“By seeing London, I have seen as much of life as the world can show”*…
Colin O’Brien grew up Colin grew up fifty yards from Hatton Garden in Victoria Dwellings, a tenement at the junction of Faringdon Rd and Clerkenwell Rd – the center of his childhood universe in Clerkenwell, London. In 1948, at the age of 8, he began taking pictures of his world– first with a Brownie box camera, then a Leica.
Since then he has captured over half a million images of a London changing, a London now disappeared.
O’Brien’s work is currently on display at the Hackney Museum. But it is permanently available on his website and at Spitalfield’s Life, where he’s a regular contributor– and more lately, subject (e.g., here and here).
[TotH to Richard Rodriguez for the pointer to Spitalfield’s Life]
* Samuel Johnson
As we speculate on the special relationship, we might recall that it was on this date in 1945 that the Vigilantes (AKA, the Secret Committee of Ex-Servicemen) broke into a vacant house in Roundhill Crescent, Brighton, to house a homeless sailor’s wife and her two children– the beginning of a “squatters” movement that grew to an estimated 45,000 over the next few years. Even before the Second World War began there had been an acute housing crisis in Britain. During the war, six years of house building were lost, over 100,000 houses were destroyed by bombing, and many hundreds of thousands more were evacuated because of structural damage. So, when the war ended a massive number of families were left homeless. The Vigilantes first targeted unoccupied properties in coastal resorts, then in other cities, and finally abandoned military facilities. While the official reaction was hardly positive, the squatters were ultimately very successful: the Ministry of Works (a government department formed in wartime to take charge of property for military use) handed over 850 former military camps to those occupying them and many of the London squatters were given alternative housing.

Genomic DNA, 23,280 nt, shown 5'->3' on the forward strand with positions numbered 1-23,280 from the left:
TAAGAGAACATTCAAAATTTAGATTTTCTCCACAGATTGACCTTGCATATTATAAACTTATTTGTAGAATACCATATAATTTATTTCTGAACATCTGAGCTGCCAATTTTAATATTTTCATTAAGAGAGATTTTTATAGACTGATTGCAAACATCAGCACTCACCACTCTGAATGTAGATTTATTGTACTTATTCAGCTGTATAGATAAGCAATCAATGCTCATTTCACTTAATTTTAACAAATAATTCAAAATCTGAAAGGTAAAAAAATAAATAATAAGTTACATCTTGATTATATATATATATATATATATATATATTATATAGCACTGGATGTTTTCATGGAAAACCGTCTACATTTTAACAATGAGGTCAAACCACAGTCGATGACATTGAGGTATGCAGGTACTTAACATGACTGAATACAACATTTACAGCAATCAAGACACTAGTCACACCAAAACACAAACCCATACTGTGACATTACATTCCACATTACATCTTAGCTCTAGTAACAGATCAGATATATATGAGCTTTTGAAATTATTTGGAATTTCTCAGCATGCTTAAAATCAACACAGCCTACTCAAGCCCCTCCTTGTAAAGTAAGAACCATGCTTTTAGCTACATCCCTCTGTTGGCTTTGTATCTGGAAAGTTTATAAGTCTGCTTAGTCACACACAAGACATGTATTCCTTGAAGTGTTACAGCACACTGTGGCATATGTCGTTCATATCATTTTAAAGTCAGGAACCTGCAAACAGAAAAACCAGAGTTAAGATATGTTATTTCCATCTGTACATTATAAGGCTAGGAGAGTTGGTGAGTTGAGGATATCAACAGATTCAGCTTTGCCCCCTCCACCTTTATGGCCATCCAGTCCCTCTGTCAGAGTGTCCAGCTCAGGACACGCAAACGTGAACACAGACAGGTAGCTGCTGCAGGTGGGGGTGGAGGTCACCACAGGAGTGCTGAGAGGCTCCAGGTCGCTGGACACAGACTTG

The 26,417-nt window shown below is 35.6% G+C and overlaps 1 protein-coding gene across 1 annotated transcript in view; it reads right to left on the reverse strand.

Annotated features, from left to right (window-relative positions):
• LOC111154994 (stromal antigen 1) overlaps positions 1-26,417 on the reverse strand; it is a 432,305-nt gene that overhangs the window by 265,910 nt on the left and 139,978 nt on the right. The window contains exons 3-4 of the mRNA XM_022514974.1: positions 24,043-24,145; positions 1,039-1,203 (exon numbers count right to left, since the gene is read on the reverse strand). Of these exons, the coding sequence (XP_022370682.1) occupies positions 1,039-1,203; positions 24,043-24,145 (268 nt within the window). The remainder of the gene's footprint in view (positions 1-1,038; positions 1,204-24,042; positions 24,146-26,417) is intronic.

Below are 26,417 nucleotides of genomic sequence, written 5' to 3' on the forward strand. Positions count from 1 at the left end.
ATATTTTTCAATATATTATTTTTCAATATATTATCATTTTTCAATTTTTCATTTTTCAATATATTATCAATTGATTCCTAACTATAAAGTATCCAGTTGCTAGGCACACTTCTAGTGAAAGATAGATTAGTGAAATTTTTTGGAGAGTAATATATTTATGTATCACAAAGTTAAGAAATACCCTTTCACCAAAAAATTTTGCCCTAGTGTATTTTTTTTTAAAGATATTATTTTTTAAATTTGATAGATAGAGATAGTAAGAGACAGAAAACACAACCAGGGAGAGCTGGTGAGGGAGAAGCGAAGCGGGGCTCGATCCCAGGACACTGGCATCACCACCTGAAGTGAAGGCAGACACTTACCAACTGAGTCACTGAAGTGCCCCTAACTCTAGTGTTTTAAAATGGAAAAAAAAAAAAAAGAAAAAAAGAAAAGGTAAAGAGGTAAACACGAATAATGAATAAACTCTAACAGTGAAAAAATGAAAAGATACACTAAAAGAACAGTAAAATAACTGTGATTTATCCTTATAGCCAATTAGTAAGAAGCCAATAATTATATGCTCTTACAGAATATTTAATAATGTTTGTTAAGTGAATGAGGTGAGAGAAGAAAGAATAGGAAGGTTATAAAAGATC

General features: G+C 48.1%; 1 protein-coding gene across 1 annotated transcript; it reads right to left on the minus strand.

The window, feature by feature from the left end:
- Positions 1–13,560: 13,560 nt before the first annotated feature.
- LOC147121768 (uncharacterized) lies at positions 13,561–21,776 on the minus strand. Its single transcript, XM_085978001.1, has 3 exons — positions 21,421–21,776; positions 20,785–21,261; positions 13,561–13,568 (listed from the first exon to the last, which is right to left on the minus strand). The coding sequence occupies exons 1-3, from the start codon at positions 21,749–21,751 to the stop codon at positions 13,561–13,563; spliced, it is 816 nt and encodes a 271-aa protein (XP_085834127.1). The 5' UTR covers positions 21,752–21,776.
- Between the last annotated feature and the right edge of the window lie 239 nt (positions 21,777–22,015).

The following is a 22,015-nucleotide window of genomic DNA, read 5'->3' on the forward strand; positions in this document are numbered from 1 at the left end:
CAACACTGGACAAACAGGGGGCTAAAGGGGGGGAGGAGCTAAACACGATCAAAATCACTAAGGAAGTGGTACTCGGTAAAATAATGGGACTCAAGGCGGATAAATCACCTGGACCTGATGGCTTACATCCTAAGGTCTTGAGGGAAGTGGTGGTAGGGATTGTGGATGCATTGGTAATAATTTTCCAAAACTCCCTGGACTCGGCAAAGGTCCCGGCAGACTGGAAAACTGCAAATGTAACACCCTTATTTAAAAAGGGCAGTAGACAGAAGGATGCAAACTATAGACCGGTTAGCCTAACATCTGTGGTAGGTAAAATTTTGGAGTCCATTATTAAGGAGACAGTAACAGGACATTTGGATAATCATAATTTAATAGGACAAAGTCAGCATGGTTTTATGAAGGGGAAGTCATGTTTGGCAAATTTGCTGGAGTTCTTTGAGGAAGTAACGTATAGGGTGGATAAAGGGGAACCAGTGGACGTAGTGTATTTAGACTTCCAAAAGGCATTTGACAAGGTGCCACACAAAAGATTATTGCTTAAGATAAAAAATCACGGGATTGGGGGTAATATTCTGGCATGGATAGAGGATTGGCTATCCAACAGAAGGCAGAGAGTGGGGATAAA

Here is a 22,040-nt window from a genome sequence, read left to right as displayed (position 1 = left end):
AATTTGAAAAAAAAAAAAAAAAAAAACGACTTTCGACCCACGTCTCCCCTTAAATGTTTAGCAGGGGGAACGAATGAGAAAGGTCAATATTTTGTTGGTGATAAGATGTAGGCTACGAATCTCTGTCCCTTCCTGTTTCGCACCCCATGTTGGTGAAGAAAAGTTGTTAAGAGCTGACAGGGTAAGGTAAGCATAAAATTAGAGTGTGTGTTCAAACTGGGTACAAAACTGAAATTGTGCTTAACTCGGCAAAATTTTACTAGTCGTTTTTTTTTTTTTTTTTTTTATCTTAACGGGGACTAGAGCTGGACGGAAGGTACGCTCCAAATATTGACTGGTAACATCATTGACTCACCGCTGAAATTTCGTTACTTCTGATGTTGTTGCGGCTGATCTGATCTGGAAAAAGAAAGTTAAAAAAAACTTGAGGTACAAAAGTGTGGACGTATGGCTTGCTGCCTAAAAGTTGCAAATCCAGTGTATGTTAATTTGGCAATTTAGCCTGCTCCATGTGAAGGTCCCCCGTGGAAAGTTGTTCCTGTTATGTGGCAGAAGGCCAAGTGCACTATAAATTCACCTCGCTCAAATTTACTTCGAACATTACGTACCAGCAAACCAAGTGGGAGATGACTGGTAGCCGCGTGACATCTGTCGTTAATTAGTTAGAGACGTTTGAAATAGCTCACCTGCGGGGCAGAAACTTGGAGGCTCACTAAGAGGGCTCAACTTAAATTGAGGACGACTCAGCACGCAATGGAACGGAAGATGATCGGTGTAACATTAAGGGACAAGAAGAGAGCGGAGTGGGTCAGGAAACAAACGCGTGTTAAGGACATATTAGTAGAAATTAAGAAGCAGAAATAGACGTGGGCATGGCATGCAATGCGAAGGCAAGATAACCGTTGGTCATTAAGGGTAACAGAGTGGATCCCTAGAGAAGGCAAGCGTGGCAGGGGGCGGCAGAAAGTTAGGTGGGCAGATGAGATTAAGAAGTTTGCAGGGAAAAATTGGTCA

“These people are referred to by the ungraceful term ‘squatters’, and I wish the press would not use this word about respectable citizens whose only desire is to have a home.”
– Clementine Churchill, wife of the ex-Prime Minister, August. 1946